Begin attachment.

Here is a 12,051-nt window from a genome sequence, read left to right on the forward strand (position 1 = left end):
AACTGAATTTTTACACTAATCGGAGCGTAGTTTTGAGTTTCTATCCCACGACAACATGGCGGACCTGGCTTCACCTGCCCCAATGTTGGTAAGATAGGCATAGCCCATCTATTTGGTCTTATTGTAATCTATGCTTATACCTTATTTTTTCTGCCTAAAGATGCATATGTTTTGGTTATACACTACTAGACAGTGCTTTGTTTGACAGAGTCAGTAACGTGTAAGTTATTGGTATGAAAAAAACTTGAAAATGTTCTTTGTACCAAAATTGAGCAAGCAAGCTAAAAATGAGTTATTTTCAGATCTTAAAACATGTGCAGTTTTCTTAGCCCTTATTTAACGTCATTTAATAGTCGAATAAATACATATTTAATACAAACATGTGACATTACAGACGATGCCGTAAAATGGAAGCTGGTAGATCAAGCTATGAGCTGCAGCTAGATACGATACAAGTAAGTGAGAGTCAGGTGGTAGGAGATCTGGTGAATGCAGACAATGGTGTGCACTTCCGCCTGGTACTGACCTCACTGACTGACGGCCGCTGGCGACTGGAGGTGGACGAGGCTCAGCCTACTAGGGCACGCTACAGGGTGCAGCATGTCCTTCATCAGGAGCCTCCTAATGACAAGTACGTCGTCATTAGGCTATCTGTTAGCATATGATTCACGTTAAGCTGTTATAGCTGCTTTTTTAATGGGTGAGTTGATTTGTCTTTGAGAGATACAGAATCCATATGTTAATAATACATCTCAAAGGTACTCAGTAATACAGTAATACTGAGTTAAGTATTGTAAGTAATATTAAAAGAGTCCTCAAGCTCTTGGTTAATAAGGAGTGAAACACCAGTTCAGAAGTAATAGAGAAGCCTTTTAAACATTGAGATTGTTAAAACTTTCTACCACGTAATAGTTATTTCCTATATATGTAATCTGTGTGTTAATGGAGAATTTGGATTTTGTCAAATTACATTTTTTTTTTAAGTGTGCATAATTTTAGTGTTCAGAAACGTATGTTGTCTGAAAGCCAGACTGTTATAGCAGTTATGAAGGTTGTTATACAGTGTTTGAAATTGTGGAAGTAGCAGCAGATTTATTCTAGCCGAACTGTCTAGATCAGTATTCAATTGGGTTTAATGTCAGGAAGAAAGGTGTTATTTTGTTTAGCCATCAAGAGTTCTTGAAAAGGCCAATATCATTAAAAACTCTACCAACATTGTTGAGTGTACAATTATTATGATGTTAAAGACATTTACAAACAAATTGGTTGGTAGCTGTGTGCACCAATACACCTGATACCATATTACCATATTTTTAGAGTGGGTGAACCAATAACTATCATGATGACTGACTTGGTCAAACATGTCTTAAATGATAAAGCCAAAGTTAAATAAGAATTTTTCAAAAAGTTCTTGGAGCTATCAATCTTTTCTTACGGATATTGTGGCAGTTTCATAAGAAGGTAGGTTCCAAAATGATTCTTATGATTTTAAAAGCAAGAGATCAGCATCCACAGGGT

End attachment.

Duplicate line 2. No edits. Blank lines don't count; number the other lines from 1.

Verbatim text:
AACTGAATTTTTACACTAATCGGAGCGTAGTTTTGAGTTTCTATCCCACGACAACATGGCGGACCTGGCTTCACCTGCCCCAATGTTGGTAAGATAGGCATAGCCCATCTATTTGGTCTTATTGTAATCTATGCTTATACCTTATTTTTTCTGCCTAAAGATGCATATGTTTTGGTTATACACTACTAGACAGTGCTTTGTTTGACAGAGTCAGTAACGTGTAAGTTATTGGTATGAAAAAAACTTGAAAATGTTCTTTGTACCAAAATTGAGCAAGCAAGCTAAAAATGAGTTATTTTCAGATCTTAAAACATGTGCAGTTTTCTTAGCCCTTATTTAACGTCATTTAATAGTCGAATAAATACATATTTAATACAAACATGTGACATTACAGACGATGCCGTAAAATGGAAGCTGGTAGATCAAGCTATGAGCTGCAGCTAGATACGATACAAGTAAGTGAGAGTCAGGTGGTAGGAGATCTGGTGAATGCAGACAATGGTGTGCACTTCCGCCTGGTACTGACCTCACTGACTGACGGCCGCTGGCGACTGGAGGTGGACGAGGCTCAGCCTACTAGGGCACGCTACAGGGTGCAGCATGTCCTTCATCAGGAGCCTCCTAATGACAAGTACGTCGTCATTAGGCTATCTGTTAGCATATGATTCACGTTAAGCTGTTATAGCTGCTTTTTTAATGGGTGAGTTGATTTGTCTTTGAGAGATACAGAATCCATATGTTAATAATACATCTCAAAGGTACTCAGTAATACAGTAATACTGAGTTAAGTATTGTAAGTAATATTAAAAGAGTCCTCAAGCTCTTGGTTAATAAGGAGTGAAACACCAGTTCAGAAGTAATAGAGAAGCCTTTTAAACATTGAGATTGTTAAAACTTTCTACCACGTAATAGTTATTTCCTATATATGTAATCTGTGTGTTAATGGAGAATTTGGATTTTGTCAAATTACATTTTTTTTTTAAGTGTGCATAATTTTAGTGTTCAGAAACGTATGTTGTCTGAAAGCCAGACTGTTATAGCAGTTATGAAGGTTGTTATACAGTGTTTGAAATTGTGGAAGTAGCAGCAGATTTATTCTAGCCGAACTGTCTAGATCAGTATTCAATTGGGTTTAATGTCAGGAAGAAAGGTGTTATTTTGTTTAGCCATCAAGAGTTCTTGAAAAGGCCAATATCATTAAAAACTCTACCAACATTGTTGAGTGTACAATTATTATGATGTTAAAGACATTTACAAACAAATTGGTTGGTAGCTGTGTGCACCAATACACCTGATACCATATTACCATATTTTTAGAGTGGGTGAACCAATAACTATCATGATGACTGACTTGGTCAAACATGTCTTAAATGATAAAGCCAAAGTTAAATAAGAATTTTTCAAAAAGTTCTTGGAGCTATCAATCTTTTCTTACGGATATTGTGGCAGTTTCATAAGAAGGTAGGTTCCAAAATGATTCTTATGATTTTAAAAGCAAGAGATCAGCATCCACAGGGT